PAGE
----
If this was a right-wing plot, it was unbelievably inept. Of the thirty-five active participants, no more than five could be considered “right-wingers.” The liberal and even the democratic-socialist contingent was far larger and unquestionably dominated the proceedings. It is no less than insulting to insinuate that Carl Landauer, Lewis Feuer, Sidney Hook, Boris Nicolaievsky, Max Shachtman, Max Nomad, Hans Gerth, Daniel Bell, and all the rest of us were gullible pawns in a Goldwaterish machination to sell a right-wing (and Communist) “doctrine” on Stalin and Mao.

It is in his innuendoes against Mr. Drachkovitch, however, that Mr. Lichtheim touches bottom. I have reread Mr. Drachkovitch’s brief and incisive introduction, and I am utterly baffled by Mr. Lichtheim’s reference to its “distinctly Goldwaterish ring.” I could not find in it a single sentence or idea which could conceivably be called “Goldwaterish” or to which only Goldwaterites might subscribe. This kind of aspersion on a serious and honorable scholar who scrupulously abstained from imposing his personal views on the conference is no better than political name-calling.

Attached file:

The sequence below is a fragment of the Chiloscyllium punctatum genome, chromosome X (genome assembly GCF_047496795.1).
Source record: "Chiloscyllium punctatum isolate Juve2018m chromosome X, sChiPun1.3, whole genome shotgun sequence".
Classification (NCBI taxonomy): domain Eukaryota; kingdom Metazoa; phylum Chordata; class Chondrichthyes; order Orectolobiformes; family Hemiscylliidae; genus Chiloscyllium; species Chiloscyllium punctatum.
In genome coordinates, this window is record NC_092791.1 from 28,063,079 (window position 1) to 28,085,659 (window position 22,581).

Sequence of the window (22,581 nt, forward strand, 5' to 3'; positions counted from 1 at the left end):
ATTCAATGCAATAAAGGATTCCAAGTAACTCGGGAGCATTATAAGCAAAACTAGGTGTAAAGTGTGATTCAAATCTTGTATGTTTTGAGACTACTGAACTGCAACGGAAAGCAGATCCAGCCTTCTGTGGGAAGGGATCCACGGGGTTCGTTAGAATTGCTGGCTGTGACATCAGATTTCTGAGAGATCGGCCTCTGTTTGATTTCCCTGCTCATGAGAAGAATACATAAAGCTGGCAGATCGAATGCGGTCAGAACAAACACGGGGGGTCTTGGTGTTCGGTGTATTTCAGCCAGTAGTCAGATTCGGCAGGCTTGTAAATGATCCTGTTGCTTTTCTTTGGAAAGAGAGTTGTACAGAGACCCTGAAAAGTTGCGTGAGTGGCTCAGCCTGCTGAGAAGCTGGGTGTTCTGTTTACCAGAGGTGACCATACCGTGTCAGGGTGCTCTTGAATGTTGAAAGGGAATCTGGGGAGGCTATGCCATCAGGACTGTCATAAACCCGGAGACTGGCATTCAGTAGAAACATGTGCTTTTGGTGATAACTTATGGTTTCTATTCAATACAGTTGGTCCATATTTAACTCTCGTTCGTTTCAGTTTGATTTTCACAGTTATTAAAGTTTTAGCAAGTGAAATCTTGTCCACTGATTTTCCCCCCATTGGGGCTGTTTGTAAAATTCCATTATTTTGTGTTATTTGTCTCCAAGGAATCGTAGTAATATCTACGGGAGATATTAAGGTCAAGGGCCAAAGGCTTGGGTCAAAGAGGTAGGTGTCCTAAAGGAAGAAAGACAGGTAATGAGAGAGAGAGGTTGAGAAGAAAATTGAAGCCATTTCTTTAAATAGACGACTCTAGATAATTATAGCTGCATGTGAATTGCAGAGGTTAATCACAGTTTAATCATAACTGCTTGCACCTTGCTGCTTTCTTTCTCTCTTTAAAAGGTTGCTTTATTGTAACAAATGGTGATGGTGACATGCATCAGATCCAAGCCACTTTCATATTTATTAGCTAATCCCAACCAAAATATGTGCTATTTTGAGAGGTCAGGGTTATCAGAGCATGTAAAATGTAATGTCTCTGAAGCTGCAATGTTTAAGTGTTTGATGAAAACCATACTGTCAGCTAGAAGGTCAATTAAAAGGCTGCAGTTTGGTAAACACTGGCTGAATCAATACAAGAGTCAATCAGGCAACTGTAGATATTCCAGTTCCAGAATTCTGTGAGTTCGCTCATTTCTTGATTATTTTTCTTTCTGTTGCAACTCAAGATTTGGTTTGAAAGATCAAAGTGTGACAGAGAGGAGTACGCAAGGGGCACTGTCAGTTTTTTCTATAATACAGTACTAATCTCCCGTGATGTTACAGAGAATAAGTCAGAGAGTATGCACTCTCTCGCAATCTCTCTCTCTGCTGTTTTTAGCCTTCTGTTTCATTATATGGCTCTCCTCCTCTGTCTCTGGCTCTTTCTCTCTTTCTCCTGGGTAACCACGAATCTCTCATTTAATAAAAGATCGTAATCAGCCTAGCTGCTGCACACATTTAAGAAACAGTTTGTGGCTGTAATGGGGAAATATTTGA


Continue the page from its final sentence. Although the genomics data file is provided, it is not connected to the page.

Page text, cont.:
Finally, the title of this volume, which Mr. Lichtheim finds so misleading, was chosen by the Stanford University Press, not by the Hoover Institution or the conference planners. And is it so misleading? Mr. Lichtheim himself tells us in his next paragraph that “Marxism has served both as the ideology of the European labor movement, and as the fighting creed of a totalitarian intelligentsia.” For better or worse, Marxism has become the lingua franca of the current wave of revolutionary movements. I would have preferred “Marxismin the Modern World, but I can understand that the publishers might have considered the quotation marks somewhat ungainly.

This portion of the review was unworthy of George Lichtheim. When Lichtheim is good, he is very, very good, but when he is bad, he is horrid.

Theodore Draper

Stanford, California

This Issue

October 28, 1965